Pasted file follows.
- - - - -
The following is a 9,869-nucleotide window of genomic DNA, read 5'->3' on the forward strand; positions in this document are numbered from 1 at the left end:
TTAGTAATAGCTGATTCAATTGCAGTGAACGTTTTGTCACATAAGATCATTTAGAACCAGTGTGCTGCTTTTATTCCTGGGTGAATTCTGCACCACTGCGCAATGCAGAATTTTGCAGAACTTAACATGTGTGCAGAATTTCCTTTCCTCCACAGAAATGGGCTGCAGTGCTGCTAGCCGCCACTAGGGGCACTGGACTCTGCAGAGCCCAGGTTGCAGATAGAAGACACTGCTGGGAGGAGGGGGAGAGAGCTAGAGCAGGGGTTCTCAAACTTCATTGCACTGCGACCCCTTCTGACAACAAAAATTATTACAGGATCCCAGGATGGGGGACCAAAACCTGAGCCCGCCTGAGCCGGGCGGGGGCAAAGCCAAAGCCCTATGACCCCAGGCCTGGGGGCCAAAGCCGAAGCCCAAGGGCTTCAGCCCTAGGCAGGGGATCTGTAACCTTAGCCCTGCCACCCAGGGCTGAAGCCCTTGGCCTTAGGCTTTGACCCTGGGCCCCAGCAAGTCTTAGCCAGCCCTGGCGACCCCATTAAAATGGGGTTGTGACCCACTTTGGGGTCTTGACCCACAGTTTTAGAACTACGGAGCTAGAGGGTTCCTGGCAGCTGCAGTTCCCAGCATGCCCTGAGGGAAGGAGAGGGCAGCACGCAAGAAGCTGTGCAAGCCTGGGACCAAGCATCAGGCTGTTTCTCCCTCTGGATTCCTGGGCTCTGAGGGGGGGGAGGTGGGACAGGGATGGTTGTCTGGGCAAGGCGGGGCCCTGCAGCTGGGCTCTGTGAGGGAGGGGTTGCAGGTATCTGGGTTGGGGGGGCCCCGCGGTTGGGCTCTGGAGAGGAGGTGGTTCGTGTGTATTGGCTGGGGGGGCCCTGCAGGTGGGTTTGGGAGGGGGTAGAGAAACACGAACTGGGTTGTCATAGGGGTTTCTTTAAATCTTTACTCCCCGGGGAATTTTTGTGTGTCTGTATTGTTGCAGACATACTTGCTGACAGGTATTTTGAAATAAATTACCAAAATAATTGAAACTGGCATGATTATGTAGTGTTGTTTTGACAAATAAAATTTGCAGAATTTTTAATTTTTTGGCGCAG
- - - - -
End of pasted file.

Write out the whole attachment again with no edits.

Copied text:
The following is a 9,869-nucleotide window of genomic DNA, read 5'->3' on the forward strand; positions in this document are numbered from 1 at the left end:
TTAGTAATAGCTGATTCAATTGCAGTGAACGTTTTGTCACATAAGATCATTTAGAACCAGTGTGCTGCTTTTATTCCTGGGTGAATTCTGCACCACTGCGCAATGCAGAATTTTGCAGAACTTAACATGTGTGCAGAATTTCCTTTCCTCCACAGAAATGGGCTGCAGTGCTGCTAGCCGCCACTAGGGGCACTGGACTCTGCAGAGCCCAGGTTGCAGATAGAAGACACTGCTGGGAGGAGGGGGAGAGAGCTAGAGCAGGGGTTCTCAAACTTCATTGCACTGCGACCCCTTCTGACAACAAAAATTATTACAGGATCCCAGGATGGGGGACCAAAACCTGAGCCCGCCTGAGCCGGGCGGGGGCAAAGCCAAAGCCCTATGACCCCAGGCCTGGGGGCCAAAGCCGAAGCCCAAGGGCTTCAGCCCTAGGCAGGGGATCTGTAACCTTAGCCCTGCCACCCAGGGCTGAAGCCCTTGGCCTTAGGCTTTGACCCTGGGCCCCAGCAAGTCTTAGCCAGCCCTGGCGACCCCATTAAAATGGGGTTGTGACCCACTTTGGGGTCTTGACCCACAGTTTTAGAACTACGGAGCTAGAGGGTTCCTGGCAGCTGCAGTTCCCAGCATGCCCTGAGGGAAGGAGAGGGCAGCACGCAAGAAGCTGTGCAAGCCTGGGACCAAGCATCAGGCTGTTTCTCCCTCTGGATTCCTGGGCTCTGAGGGGGGGGAGGTGGGACAGGGATGGTTGTCTGGGCAAGGCGGGGCCCTGCAGCTGGGCTCTGTGAGGGAGGGGTTGCAGGTATCTGGGTTGGGGGGGCCCCGCGGTTGGGCTCTGGAGAGGAGGTGGTTCGTGTGTATTGGCTGGGGGGGCCCTGCAGGTGGGTTTGGGAGGGGGTAGAGAAACACGAACTGGGTTGTCATAGGGGTTTCTTTAAATCTTTACTCCCCGGGGAATTTTTGTGTGTCTGTATTGTTGCAGACATACTTGCTGACAGGTATTTTGAAATAAATTACCAAAATAATTGAAACTGGCATGATTATGTAGTGTTGTTTTGACAAATAAAATTTGCAGAATTTTTAATTTTTTGGCGCAG